The announcements made last week around infrastructure in the UK – both in the National Infrastructure Plan and the Autumn Statement – all seemed positive at first glance, with promises of project deliveries and investment from the government.
But delve deeper into the specifics and it’s clear that the impending general election means these plans represent only an ‘intention to spend’, rather than a formal legislative commitment.
The problem lies in the fact that, if the coalition is not in government after the election, any future regime could cancel or change these plans, which scuppers one of the key purposes of the National Infrastructure Plan: to provide a secure pipeline of work for the construction industry.
The government’s pledge to put £15bn into funding 80 new road projects is the most promising news. Historically, similar programmes have been cancelled due to political inertia but this announcement shows that the scale of behind-the-scenes activity by the government has been genuine.
The challenge will be to ensure that the £15bn can be delivered efficiently so that as little impact as possible is felt by the driving public.
But the £4bn cut to local authority funding, announced in the Autumn Statement, will cause considerable unease about how local highways authorities will cope.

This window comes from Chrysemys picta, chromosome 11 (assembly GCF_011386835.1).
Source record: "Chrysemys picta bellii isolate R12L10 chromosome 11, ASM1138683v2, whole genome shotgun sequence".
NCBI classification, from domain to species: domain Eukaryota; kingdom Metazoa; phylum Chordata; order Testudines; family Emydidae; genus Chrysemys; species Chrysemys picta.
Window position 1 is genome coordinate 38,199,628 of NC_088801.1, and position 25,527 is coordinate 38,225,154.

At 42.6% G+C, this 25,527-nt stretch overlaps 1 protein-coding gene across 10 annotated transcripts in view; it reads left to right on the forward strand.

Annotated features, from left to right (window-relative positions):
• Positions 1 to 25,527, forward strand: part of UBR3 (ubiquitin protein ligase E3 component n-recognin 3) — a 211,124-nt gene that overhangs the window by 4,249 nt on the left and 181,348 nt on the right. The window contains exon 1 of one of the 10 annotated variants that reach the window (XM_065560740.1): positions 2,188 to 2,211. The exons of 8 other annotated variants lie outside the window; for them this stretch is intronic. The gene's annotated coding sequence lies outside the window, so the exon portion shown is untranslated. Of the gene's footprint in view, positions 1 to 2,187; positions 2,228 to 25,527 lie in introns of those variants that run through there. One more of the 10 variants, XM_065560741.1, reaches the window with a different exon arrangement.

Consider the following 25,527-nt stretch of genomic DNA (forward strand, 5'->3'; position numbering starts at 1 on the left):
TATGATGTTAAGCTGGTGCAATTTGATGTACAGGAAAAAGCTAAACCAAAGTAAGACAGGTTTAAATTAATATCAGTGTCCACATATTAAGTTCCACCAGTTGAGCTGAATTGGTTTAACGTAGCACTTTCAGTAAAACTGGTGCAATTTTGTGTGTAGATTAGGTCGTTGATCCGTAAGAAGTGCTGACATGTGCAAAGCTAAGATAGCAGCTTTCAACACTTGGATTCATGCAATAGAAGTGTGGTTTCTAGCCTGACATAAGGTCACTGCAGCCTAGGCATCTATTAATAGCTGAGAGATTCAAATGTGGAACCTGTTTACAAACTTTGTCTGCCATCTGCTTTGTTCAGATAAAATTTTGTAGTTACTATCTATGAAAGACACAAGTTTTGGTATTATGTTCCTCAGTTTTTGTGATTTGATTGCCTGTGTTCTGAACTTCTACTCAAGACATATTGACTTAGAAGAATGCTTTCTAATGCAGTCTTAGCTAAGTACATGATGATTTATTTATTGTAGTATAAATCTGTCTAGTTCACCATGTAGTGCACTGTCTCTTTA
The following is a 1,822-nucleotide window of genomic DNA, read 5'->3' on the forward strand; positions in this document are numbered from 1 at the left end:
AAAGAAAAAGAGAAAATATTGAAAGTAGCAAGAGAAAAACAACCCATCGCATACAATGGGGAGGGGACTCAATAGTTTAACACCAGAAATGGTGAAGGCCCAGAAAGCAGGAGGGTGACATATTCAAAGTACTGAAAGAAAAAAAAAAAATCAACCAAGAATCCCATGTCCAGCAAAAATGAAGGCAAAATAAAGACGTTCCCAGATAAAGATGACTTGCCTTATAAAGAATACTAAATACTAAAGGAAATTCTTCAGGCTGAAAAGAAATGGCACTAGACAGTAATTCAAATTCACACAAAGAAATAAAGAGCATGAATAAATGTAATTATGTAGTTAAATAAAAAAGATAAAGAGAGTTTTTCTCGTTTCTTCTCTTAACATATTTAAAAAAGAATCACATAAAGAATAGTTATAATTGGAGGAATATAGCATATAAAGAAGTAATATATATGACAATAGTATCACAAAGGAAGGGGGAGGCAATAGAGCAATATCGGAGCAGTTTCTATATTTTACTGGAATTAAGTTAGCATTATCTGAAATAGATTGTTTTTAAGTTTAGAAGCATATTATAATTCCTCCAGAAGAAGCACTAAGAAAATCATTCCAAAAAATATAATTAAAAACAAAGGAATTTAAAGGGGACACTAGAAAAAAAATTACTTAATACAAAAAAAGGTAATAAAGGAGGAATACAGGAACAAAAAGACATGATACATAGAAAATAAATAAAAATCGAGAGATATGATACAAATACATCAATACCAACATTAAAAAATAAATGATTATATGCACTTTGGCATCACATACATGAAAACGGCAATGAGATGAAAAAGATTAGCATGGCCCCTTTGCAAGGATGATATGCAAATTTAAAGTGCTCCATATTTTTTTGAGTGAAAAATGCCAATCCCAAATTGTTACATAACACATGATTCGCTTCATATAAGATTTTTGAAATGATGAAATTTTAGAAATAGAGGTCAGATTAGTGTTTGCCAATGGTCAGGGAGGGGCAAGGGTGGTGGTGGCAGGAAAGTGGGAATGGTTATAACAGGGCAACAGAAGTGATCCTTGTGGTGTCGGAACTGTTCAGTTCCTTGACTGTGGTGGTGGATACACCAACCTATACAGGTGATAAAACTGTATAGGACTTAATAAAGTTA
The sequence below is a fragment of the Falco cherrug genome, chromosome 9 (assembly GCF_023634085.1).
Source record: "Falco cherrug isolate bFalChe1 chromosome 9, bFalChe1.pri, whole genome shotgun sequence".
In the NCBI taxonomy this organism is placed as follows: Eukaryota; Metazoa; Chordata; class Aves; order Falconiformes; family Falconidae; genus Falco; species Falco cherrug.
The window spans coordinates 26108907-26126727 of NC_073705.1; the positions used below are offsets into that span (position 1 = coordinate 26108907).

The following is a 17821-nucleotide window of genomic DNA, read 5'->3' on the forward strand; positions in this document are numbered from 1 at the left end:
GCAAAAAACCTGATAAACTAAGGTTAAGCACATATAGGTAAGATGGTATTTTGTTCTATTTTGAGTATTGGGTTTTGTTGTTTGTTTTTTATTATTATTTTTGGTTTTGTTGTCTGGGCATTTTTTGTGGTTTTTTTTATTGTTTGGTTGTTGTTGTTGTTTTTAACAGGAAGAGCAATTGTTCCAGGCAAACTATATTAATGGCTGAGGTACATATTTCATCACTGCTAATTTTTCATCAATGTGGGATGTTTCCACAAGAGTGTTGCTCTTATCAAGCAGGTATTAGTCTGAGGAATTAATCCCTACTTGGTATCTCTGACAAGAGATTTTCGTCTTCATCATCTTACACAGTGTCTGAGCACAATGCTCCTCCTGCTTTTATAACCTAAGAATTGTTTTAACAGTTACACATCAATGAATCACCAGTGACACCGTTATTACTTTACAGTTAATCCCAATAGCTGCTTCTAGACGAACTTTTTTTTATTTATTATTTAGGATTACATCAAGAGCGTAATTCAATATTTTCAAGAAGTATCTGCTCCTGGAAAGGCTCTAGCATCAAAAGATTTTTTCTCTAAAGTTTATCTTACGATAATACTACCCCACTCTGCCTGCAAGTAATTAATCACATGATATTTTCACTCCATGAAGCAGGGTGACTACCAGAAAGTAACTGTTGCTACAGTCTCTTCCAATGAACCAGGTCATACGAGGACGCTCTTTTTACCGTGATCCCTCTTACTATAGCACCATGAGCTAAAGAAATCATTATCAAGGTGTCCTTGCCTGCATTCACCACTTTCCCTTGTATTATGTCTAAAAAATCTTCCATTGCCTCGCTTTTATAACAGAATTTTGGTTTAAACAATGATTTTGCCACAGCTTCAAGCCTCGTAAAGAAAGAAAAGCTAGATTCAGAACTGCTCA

The National Infrastructure Plan finally addresses the historic underinvestment in energy infrastructure.
Energy efficiency, saving and heat, have all been rightly prioritised. It will be interesting to see how this plays out in the next government, given that investors are acutely aware that much is dependent on the outcome of the election next year.
Investment decisions required to provide new capacity to meet the demand placed by these future projects need to be made now, but bank lending figures suggest this is not happening.
The government is criticising the industry for not recruiting and investing in new talent to meet demand, yet by not making formal commitments towards these projects, the government has effectively created its own state of ‘purdah’ for the construction industry as nobody fully trusts its announcements and therefore does not have the confidence to invest as a result.